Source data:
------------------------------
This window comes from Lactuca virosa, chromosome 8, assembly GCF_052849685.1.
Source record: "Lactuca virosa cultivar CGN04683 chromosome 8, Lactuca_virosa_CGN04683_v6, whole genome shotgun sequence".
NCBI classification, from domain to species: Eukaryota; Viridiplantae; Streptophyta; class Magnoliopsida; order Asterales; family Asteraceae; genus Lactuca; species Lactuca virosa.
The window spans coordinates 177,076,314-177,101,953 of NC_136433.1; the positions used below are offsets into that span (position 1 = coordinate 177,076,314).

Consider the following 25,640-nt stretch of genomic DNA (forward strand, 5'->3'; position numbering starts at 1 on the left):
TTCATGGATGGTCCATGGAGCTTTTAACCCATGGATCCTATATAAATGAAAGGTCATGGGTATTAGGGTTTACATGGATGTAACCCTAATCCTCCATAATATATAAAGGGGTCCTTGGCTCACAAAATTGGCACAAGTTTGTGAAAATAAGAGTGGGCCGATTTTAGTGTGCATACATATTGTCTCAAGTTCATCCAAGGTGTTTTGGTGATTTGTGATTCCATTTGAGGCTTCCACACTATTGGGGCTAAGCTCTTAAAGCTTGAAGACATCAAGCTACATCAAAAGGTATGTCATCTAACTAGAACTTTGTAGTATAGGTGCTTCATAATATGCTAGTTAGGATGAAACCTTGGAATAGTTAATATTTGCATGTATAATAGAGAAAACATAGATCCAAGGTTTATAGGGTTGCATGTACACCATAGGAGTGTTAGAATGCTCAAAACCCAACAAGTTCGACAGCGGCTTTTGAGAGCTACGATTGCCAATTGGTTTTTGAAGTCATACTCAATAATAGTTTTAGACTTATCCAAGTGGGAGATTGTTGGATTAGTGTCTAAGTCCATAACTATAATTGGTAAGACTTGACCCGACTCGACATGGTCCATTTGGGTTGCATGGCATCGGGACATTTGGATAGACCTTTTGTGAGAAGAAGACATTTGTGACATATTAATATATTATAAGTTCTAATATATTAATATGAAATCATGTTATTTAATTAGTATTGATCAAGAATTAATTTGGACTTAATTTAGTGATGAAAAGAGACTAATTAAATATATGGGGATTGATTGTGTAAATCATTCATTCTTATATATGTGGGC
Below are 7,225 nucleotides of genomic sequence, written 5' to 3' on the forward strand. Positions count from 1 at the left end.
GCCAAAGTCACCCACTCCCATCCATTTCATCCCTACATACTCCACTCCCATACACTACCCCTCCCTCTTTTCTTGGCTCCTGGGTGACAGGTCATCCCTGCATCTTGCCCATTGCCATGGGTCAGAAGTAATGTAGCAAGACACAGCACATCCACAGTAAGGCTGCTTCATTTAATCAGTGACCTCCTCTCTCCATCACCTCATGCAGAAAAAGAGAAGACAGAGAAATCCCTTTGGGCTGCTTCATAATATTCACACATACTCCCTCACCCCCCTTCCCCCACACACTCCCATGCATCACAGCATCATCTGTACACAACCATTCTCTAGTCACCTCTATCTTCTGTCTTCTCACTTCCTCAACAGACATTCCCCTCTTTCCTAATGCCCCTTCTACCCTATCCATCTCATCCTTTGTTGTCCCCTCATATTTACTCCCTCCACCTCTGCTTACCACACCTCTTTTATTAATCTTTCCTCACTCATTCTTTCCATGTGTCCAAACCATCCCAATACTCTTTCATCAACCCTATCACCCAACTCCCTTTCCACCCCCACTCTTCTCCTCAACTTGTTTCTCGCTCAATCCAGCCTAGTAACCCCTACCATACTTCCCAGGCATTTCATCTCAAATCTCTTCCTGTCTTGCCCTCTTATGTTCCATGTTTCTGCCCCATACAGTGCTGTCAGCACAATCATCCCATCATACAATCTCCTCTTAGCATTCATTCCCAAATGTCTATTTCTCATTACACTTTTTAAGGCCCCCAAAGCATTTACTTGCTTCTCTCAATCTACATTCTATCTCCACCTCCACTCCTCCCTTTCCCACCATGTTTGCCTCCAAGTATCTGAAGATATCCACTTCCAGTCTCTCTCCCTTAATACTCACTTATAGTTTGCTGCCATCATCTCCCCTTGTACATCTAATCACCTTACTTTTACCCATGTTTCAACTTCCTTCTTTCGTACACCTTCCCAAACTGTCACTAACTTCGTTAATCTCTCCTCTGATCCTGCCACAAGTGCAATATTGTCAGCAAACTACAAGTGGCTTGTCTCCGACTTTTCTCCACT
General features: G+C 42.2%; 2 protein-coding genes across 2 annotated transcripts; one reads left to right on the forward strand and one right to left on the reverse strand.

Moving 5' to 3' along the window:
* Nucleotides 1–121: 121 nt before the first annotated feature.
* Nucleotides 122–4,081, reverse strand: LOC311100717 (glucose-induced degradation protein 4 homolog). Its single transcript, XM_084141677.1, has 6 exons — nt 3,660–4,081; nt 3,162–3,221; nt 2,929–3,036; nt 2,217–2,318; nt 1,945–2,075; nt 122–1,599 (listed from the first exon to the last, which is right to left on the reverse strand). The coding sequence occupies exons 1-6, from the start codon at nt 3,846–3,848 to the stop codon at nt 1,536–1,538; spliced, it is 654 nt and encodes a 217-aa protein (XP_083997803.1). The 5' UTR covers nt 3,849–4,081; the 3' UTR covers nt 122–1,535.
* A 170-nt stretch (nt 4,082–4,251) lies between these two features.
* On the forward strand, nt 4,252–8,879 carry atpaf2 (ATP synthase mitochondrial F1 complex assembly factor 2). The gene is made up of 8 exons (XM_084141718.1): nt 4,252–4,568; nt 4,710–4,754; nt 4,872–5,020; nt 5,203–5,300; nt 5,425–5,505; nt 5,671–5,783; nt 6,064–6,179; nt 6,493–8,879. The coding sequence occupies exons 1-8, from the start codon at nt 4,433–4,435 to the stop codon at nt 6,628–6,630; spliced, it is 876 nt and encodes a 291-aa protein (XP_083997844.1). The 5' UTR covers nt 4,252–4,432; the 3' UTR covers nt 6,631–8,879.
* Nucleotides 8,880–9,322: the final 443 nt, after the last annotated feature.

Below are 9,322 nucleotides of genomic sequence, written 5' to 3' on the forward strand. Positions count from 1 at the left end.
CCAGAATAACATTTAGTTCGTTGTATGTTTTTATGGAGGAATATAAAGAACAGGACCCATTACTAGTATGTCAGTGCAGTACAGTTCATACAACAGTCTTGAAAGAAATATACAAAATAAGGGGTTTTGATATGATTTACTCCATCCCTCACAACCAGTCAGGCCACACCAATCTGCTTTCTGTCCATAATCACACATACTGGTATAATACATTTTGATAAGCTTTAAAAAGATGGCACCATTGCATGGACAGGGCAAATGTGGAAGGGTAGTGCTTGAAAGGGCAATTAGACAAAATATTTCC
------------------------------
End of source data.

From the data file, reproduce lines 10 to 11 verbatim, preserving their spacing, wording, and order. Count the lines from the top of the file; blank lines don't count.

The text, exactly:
Moving 5' to 3' along the window:
* Nucleotides 1–121: 121 nt before the first annotated feature.